In economic news, Federal Reserve Chair Janet Yellen testified to Congress about "considerable uncertainty" around the outlook for economic growth both at home and abroad.
Beyond tepid job gains in the U.S. recently, Yellen highlighted a few global risks, including the slowing Chinese economy and a potential UK vote to leave the European Union as some of the many reasons that Fed officials are only expecting to make gradual changes to interest rates over the next few years.
CarMax's traffic problem
Used automobile retailer CarMax fell 5% following second-quarter earnings results that revealed lower than expected sales and profit figures. Revenue ticked up by 3% to $4.1 billion thanks to a growing store base, but the company endured its third straight quarter of declining customer traffic.
The good news is that a slightly higher percentage of those shoppers became buyers, and so comparable-store sales growth was flat despite the traffic drop.
Profits held steady on a per-vehicle basis, an encouraging sign given the booming new-car market. The bigger store footprint pushed overall costs higher, though, which hurt profitability. CarMax's net margin dipped to 4.2% of sales from 4.5%, as it generated $175 million of net income compared with $182 million in the year-ago period.
Overall, these results show that the retailer is still operating in a challenging sales environment. CarMax has a big opportunity to expand its presence into the 30% of the country that it doesn't yet serve. It made progress on that goal this quarter, establishing itself in Springfield, Ill., and San Francisco, Calif. Yet the stock isn't likely to recover as long as customer traffic at existing locations remains weak.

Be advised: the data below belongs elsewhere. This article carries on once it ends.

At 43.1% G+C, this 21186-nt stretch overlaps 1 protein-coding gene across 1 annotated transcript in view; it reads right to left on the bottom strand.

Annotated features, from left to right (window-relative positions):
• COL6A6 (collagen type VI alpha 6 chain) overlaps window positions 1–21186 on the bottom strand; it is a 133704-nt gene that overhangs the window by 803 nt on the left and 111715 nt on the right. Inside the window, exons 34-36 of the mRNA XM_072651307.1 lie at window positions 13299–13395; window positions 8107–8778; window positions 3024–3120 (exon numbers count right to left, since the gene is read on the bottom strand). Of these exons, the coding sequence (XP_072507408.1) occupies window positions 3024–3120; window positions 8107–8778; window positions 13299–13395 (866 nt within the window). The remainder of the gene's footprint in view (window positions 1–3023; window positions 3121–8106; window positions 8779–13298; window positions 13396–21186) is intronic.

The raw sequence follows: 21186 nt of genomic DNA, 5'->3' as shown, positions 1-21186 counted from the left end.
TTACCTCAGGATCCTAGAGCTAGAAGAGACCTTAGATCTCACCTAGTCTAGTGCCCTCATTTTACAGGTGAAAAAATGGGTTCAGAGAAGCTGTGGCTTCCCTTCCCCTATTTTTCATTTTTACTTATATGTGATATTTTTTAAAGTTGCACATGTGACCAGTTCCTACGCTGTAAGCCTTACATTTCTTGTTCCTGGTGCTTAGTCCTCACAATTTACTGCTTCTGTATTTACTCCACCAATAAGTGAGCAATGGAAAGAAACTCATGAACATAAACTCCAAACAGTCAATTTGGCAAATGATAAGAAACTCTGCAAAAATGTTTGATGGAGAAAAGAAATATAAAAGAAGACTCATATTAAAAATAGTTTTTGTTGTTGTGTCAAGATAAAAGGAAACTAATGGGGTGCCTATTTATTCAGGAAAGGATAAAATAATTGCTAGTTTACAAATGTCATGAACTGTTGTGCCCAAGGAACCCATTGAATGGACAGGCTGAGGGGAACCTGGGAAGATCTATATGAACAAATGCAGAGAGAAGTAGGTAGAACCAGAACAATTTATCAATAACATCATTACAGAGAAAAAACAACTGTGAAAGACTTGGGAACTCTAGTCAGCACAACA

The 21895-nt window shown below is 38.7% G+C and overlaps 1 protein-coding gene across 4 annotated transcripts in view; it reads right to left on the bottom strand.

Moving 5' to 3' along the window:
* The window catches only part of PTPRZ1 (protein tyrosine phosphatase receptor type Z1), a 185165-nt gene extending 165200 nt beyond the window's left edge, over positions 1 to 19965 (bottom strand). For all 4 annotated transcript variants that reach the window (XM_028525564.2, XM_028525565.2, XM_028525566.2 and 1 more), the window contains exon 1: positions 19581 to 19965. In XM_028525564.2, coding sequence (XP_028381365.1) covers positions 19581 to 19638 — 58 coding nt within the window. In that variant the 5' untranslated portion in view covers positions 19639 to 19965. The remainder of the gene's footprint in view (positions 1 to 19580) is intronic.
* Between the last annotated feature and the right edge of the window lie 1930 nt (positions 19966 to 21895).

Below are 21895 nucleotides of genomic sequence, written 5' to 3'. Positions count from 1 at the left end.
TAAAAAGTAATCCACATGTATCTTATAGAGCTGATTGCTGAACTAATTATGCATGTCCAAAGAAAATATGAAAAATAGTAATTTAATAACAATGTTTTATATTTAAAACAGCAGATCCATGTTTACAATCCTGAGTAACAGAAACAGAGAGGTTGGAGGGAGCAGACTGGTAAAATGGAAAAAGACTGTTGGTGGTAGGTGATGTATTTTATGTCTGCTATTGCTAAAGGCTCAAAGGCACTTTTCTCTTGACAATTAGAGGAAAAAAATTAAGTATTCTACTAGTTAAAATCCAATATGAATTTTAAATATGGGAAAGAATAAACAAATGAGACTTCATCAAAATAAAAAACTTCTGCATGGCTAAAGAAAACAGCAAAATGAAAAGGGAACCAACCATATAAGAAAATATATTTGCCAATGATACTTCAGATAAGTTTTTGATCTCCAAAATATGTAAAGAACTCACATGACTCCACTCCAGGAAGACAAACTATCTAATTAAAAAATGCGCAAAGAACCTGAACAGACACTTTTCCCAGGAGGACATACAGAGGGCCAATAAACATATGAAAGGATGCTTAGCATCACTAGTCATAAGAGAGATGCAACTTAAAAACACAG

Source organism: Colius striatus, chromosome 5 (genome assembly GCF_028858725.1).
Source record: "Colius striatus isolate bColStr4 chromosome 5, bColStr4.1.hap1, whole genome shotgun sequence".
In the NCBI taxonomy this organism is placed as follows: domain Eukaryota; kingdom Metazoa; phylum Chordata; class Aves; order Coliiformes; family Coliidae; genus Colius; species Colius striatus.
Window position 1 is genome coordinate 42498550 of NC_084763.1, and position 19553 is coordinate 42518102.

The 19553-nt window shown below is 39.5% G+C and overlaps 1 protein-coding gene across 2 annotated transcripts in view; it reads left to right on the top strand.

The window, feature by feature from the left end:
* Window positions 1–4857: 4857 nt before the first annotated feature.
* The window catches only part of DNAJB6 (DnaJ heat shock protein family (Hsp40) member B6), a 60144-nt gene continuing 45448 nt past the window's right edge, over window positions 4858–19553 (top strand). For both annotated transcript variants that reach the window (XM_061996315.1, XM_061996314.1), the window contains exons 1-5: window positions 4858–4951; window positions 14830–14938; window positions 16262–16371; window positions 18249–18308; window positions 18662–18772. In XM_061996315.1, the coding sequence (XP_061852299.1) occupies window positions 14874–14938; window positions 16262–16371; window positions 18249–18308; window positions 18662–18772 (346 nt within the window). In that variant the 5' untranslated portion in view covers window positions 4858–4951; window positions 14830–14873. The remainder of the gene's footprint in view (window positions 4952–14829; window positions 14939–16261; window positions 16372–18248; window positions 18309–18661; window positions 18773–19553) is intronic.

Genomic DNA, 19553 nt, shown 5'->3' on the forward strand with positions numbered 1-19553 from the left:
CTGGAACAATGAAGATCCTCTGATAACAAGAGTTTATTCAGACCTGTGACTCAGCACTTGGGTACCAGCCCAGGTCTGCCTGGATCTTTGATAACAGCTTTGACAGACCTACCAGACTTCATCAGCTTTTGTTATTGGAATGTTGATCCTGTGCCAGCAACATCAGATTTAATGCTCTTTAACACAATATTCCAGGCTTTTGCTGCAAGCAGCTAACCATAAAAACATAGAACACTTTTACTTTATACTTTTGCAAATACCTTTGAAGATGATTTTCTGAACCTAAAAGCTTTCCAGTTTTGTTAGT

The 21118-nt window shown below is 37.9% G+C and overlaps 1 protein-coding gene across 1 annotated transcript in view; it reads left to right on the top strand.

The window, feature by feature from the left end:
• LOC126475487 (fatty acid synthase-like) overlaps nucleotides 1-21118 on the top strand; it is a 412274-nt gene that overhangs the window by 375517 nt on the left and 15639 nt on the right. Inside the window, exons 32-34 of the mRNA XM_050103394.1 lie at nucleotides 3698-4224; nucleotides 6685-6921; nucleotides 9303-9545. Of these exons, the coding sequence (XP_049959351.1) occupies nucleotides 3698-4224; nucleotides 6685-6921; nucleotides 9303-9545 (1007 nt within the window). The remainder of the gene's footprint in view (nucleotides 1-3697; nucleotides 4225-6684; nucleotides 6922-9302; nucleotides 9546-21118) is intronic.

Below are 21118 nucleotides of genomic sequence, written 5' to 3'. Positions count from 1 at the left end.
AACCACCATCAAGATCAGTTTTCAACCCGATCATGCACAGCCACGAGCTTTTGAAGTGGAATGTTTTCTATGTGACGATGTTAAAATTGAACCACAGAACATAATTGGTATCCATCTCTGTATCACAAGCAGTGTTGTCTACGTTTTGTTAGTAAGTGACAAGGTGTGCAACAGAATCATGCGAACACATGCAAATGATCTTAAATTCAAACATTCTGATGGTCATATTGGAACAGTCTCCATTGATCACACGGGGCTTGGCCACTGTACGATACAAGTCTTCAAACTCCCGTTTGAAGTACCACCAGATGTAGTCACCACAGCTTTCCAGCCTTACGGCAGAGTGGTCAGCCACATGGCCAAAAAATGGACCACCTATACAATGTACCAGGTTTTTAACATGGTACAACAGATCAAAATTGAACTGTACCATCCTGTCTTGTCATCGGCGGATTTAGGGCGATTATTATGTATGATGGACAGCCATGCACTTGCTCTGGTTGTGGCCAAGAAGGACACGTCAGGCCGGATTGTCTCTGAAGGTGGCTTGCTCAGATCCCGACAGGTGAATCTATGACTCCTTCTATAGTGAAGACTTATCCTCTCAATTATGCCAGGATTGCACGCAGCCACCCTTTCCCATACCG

OSI Systems gets more secure
OSI Systems rose 9% on news that it is purchasing American Science and Engineering Inc. (ASEI) for $200 million, sending those shares up 14%. The move will bolster its security division that produces a range of inspection and scanning systems. That segment accounted for 49% of the business last year, with optical electronics and healthcare splitting the remaining portion. Going forward, security will now take up 55% of the combined company that should produce nearly $1 billion in annual sales.
OSIS CEO Deepak Chopra called the deal "the most significant security acquisition in our company's history." Chopra highlighted ASEI's leading X-ray technology, strong service network, and attractive customer base. "[ASEI] represents an excellent strategic fit consistent with our expansion strategy," he added.
Debt will play a big role in this purchase. In fact, OSIS executives project that the debt load will more than double to 2.1 times adjusted annual earnings. Management believes that level isn't too high, given what they're getting out of the deal. "The combination creates new opportunities for revenue and profit growth while maintaining a flexible and conservative balance sheet," Chief Financial Officer Alan Edrick said.